The early pioneers of nature conservation
There’s a long history to how nature conservation protections have developed which dates back to 1889 when Emily Williamson founded the Royal Society for the Protection of Birds (RSPB) to stop the practice of indiscriminate killing of wild birds which so that their feathers could be stripped to put into woman's hats - the fashion of the day.
In 1912 Charles Rothschild, a pioneer of nature conservation, founded the Society for the Promotion of Nature Reserves (SPNR) as he recognised that to protect wildlife you have to protect the habitats it depends on. Over the next few years this organisation co-ordinated the production of a list of 284 sites, known as the "Rothschild's Reserves", that it hoped would become protected nature reserves. It is over 100 years since Rothschild's list was first produced and whilst not all of these special places have been saved from destruction many have. This includes the Bass Rock in the Firth of Forth which has grown to be the world's largest colony of Northern gannets.
The SPNR was the start of a wider movement of local independent Wildlife Trusts forming - the first of these being the Norfolk Wildlife Trust in 1926. Today there are 46 Wildlife Trusts, including the Scottish Wildlife Trust which was formed in 1964, who work collectively together under the auspices of the Royal Society of Wildlife Trusts to ensure that nature is protected and accessible for everyone to enjoy.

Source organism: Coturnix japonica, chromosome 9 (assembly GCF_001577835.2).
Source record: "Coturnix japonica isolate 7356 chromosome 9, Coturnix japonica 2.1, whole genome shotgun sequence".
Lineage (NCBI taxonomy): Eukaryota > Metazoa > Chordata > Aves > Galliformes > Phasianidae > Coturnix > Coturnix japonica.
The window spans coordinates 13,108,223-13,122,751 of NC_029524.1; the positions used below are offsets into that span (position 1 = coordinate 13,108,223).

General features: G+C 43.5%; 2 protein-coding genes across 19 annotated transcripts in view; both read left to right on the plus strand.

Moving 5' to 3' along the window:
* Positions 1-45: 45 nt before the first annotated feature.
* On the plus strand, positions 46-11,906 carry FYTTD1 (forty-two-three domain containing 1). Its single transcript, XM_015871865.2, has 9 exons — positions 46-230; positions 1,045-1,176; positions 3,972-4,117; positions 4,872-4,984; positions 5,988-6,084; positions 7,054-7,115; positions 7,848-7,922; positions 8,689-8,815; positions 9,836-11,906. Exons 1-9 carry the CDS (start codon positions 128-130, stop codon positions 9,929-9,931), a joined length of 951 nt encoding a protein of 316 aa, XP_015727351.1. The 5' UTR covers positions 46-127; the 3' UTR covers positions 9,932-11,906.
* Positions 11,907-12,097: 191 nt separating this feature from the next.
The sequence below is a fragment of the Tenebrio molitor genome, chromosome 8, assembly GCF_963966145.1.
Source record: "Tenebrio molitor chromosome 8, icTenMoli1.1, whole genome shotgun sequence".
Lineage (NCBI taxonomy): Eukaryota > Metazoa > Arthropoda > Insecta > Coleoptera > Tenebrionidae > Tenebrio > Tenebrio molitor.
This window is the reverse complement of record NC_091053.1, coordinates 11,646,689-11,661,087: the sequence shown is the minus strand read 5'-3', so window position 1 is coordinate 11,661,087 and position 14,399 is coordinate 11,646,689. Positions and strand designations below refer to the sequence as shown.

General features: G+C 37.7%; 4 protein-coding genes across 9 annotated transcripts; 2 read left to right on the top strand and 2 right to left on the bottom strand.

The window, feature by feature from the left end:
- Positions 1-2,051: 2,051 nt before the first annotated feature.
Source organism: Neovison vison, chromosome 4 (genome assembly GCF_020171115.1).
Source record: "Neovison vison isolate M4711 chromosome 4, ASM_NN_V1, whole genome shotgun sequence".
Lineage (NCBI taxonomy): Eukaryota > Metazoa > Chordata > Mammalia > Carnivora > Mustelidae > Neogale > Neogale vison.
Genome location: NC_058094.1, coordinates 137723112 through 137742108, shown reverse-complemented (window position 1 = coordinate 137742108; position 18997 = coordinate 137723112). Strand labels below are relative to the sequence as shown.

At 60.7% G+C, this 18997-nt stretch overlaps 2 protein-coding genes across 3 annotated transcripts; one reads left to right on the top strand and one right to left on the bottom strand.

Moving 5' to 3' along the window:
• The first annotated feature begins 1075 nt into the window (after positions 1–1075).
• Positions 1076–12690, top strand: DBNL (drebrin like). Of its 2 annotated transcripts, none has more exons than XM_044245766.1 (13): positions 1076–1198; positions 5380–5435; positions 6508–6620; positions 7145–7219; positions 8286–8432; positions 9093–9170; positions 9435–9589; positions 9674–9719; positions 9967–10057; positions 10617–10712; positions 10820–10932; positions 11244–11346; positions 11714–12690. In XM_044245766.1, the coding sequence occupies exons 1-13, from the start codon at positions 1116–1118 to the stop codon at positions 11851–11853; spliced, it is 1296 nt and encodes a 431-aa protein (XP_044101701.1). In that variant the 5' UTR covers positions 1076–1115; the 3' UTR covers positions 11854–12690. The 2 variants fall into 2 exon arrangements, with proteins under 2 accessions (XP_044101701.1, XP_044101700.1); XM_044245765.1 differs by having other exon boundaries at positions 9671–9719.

Emergence of marine and coastal conservation
Marine conservation organisations did not start to emerge until more recent times. The Marine Conservation Society was formed in 1983. It operates at the UK level and aims to secure the better protection of our seas and to see nature flourish and people thrive. Organisations have also been formed to raise awareness of topic-specific issues in the marine environment such as Open Seas. Formed in 2017, Open Seas focuses on promoting sustainable alternatives to damaging fishing practices.
Increasingly in Scotland there's a growing number of coastal community initiatives forming. Many of these have come together under the umbrella of The Coastal Communities Network and share a common vision of communities being well-placed to find solutions that ensure healthy and well-managed seas.